Art and Industrial Production

In “Art and Industrial Production,” from Telos 57 (Fall 1983), philosopher Albrecht Wellmer provides an ethical-aesthetic account of art and industrial production by analyzing the nature of their intersection in twentieth-century architecture. Wellmer charts parallel trajectories of philosophical thought and architectural endeavors, from the progressive aims of the German Arts and Craft Society through a critical response in postmodern principles of design. Through explicating the recurrent failure of realizing ethical praxes in both modern and postmodern architecture, Wellmer reorients the discordance of industrialized art production and the goals of living subjects from an overestimation of “production-aesthetics” to an insufficient account of “use-aesthetics.” Wellmer’s exegesis conveys an urgency of revising and clarifying the sociopolitical affordances of design and production in order to advocate for an ethical communication of industrial culture.

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From Shanghai, Facing North

In this series of entries, Jacob Dreyer investigates the spatial forms of modernity in China, notably that of the Metropolis (e.g., Shanghai) and the Wasteland (e.g., Heilongjiang). In his last piece, he read the two regions through Schmitt’s dialectic of land and sea; here, he reads Shanghai through Dostoyevsky’s vision of the Crystal Palace; the next piece will subject the exterior, the “Great Northern Wasteland,” to a similar analysis.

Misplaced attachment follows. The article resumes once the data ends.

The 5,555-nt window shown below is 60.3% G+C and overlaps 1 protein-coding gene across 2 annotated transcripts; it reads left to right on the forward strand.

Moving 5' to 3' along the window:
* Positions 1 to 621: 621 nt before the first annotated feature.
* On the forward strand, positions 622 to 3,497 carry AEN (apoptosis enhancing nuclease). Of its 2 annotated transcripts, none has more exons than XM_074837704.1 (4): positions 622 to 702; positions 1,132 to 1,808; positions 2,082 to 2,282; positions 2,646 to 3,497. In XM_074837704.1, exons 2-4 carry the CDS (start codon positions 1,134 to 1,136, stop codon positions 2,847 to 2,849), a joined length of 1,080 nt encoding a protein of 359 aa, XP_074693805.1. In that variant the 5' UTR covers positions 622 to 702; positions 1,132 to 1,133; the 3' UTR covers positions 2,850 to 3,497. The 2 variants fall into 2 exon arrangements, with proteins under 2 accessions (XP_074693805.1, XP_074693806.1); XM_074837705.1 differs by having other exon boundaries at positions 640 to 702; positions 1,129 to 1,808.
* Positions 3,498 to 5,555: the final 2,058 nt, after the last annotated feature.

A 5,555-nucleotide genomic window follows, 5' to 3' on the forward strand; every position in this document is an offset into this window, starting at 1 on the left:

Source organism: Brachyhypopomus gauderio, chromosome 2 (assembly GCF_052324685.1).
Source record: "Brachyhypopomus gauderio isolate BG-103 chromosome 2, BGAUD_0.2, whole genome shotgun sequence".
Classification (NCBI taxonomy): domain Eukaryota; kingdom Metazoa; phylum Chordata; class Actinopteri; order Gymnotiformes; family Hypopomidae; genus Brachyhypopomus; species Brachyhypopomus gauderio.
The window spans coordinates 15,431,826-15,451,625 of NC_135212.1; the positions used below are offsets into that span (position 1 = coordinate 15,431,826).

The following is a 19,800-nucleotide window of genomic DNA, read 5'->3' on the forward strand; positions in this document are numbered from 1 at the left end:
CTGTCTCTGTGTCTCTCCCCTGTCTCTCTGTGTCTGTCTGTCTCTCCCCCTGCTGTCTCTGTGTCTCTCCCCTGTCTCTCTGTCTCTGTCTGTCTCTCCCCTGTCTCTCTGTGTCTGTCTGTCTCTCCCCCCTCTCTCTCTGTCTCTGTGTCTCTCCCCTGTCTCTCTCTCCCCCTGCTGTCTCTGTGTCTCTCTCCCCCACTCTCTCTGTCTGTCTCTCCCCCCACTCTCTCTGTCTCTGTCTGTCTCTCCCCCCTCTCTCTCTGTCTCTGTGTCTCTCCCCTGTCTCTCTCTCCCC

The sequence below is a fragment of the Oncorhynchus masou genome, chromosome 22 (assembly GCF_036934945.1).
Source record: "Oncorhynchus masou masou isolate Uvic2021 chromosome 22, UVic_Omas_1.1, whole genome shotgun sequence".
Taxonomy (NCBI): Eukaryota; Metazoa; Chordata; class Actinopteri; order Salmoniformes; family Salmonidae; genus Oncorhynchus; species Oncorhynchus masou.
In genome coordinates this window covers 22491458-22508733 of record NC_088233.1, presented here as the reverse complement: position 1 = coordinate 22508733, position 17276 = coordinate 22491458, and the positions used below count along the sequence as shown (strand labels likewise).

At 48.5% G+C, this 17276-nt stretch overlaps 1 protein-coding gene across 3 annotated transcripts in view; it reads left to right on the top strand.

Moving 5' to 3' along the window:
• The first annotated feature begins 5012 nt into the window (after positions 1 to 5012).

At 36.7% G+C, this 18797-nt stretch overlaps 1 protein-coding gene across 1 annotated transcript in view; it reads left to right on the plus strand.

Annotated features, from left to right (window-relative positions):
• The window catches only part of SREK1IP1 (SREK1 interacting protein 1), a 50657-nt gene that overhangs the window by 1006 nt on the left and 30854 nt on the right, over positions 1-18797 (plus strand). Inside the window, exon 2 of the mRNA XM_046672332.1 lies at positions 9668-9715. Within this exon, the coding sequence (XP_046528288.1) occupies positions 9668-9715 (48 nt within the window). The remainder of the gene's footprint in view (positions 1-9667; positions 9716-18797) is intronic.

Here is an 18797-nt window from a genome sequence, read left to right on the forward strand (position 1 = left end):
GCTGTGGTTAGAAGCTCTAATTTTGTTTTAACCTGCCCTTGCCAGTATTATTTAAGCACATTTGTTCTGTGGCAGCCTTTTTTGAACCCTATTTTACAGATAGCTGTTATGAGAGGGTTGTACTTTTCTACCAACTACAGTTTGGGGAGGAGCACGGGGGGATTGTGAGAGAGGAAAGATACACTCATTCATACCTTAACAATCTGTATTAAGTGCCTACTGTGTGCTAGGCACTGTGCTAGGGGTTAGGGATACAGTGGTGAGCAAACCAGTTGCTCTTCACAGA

If the goal of the project of modernity in China is ultimately the integration of the entire territory of PRC China into an urbanized “interior,” with no useless or wild zones, of universalizing the social practices of the metropolis, then an investigation into the unique spatial forms that did not emerge until modernity—and their shadow in consciousness, visible in the work of philosophers, writers, and architects—is necessary. As discussed in my previous post, Chinese literati have been exploring the territory since the beginning of civilization in Asia. In fact, it would not be inaccurate to say that the beginning of civilization is created by the initial architectural division between “inside” and “outside,”[1] created by architecture—physical edifices, no doubt, but also the structures of thought and language which tend to divide the world into two zones, interior and exterior.

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